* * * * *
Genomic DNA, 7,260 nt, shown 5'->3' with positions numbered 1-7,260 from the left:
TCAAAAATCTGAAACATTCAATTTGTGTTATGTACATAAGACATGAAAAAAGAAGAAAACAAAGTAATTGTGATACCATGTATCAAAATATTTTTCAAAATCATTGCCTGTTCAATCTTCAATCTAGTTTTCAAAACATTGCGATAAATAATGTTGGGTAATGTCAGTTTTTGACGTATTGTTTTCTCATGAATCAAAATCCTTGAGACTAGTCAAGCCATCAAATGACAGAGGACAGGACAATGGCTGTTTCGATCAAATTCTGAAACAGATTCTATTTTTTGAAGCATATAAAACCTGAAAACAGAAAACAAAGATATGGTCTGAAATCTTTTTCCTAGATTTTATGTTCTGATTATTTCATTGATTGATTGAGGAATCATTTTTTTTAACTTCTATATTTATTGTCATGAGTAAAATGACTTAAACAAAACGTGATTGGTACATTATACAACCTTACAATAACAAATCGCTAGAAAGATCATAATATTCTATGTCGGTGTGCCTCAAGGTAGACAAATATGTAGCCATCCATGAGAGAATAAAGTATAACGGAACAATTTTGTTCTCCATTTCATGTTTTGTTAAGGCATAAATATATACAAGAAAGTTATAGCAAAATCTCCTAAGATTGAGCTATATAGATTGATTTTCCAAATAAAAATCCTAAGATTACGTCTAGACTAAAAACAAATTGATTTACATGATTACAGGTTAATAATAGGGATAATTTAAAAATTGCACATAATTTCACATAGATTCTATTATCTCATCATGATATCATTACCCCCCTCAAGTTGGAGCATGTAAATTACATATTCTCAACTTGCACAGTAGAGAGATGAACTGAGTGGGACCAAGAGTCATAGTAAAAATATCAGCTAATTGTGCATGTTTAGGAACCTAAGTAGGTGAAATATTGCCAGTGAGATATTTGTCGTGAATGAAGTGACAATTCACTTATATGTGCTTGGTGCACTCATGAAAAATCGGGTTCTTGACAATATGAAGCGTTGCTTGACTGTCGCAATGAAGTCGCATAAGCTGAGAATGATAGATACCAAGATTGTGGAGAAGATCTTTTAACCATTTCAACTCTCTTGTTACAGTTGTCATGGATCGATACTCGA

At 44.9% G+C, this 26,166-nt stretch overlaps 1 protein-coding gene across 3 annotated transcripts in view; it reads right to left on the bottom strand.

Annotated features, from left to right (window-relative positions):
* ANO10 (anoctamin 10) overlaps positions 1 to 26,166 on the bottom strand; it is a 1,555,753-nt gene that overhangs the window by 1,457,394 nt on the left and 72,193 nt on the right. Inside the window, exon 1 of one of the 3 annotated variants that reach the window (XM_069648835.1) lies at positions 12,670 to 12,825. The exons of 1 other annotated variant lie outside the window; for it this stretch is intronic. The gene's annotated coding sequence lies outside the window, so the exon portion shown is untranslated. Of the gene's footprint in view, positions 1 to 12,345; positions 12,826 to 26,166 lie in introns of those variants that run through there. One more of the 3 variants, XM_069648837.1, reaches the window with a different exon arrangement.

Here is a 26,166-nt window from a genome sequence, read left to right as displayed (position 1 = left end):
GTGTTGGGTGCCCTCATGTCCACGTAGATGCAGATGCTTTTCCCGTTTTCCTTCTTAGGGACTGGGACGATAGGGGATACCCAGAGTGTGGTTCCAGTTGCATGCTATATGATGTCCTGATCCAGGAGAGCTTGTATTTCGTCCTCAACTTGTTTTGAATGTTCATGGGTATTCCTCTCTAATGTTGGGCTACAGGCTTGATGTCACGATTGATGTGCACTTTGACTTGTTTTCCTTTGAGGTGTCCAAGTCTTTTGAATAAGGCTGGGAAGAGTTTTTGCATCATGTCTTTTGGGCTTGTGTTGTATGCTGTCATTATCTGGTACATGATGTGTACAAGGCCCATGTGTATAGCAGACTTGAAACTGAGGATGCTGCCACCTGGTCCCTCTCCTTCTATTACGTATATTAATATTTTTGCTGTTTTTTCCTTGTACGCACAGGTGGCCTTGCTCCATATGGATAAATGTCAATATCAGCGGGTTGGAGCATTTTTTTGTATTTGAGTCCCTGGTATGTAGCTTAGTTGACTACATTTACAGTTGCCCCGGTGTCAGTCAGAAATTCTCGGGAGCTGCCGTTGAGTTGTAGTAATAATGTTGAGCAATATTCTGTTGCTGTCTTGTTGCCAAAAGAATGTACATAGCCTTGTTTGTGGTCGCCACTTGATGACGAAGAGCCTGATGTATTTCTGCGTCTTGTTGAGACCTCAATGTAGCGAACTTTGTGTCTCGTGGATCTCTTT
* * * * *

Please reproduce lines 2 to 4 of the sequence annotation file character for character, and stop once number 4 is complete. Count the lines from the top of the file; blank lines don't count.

TCAAAAATCTGAAACATTCAATTTGTGTTATGTACATAAGACATGAAAAAAGAAGAAAACAAAGTAATTGTGATACCATGTATCAAAATATTTTTCAAAATCATTGCCTGTTCAATCTTCAATCTAGTTTTCAAAACATTGCGATAAATAATGTTGGGTAATGTCAGTTTTTGACGTATTGTTTTCTCATGAATCAAAATCCTTGAGACTAGTCAAGCCATCAAATGACAGAGGACAGGACAATGGCTGTTTCGATCAAATTCTGAAACAGATTCTATTTTTTGAAGCATATAAAACCTGAAAACAGAAAACAAAGATATGGTCTGAAATCTTTTTCCTAGATTTTATGTTCTGATTATTTCATTGATTGATTGAGGAATCATTTTTTTTAACTTCTATATTTATTGTCATGAGTAAAATGACTTAAACAAAACGTGATTGGTACATTATACAACCTTACAATAACAAATCGCTAGAAAGATCATAATATTCTATGTCGGTGTGCCTCAAGGTAGACAAATATGTAGCCATCCATGAGAGAATAAAGTATAACGGAACAATTTTGTTCTCCATTTCATGTTTTGTTAAGGCATAAATATATACAAGAAAGTTATAGCAAAATCTCCTAAGATTGAGCTATATAGATTGATTTTCCAAATAAAAATCCTAAGATTACGTCTAGACTAAAAACAAATTGATTTACATGATTACAGGTTAATAATAGGGATAATTTAAAAATTGCACATAATTTCACATAGATTCTATTATCTCATCATGATATCATTACCCCCCTCAAGTTGGAGCATGTAAATTACATATTCTCAACTTGCACAGTAGAGAGATGAACTGAGTGGGACCAAGAGTCATAGTAAAAATATCAGCTAATTGTGCATGTTTAGGAACCTAAGTAGGTGAAATATTGCCAGTGAGATATTTGTCGTGAATGAAGTGACAATTCACTTATATGTGCTTGGTGCACTCATGAAAAATCGGGTTCTTGACAATATGAAGCGTTGCTTGACTGTCGCAATGAAGTCGCATAAGCTGAGAATGATAGATACCAAGATTGTGGAGAAGATCTTTTAACCATTTCAACTCTCTTGTTACAGTTGTCATGGATCGATACTCGA

At 44.9% G+C, this 26,166-nt stretch overlaps 1 protein-coding gene across 3 annotated transcripts in view; it reads right to left on the bottom strand.

Annotated features, from left to right (window-relative positions):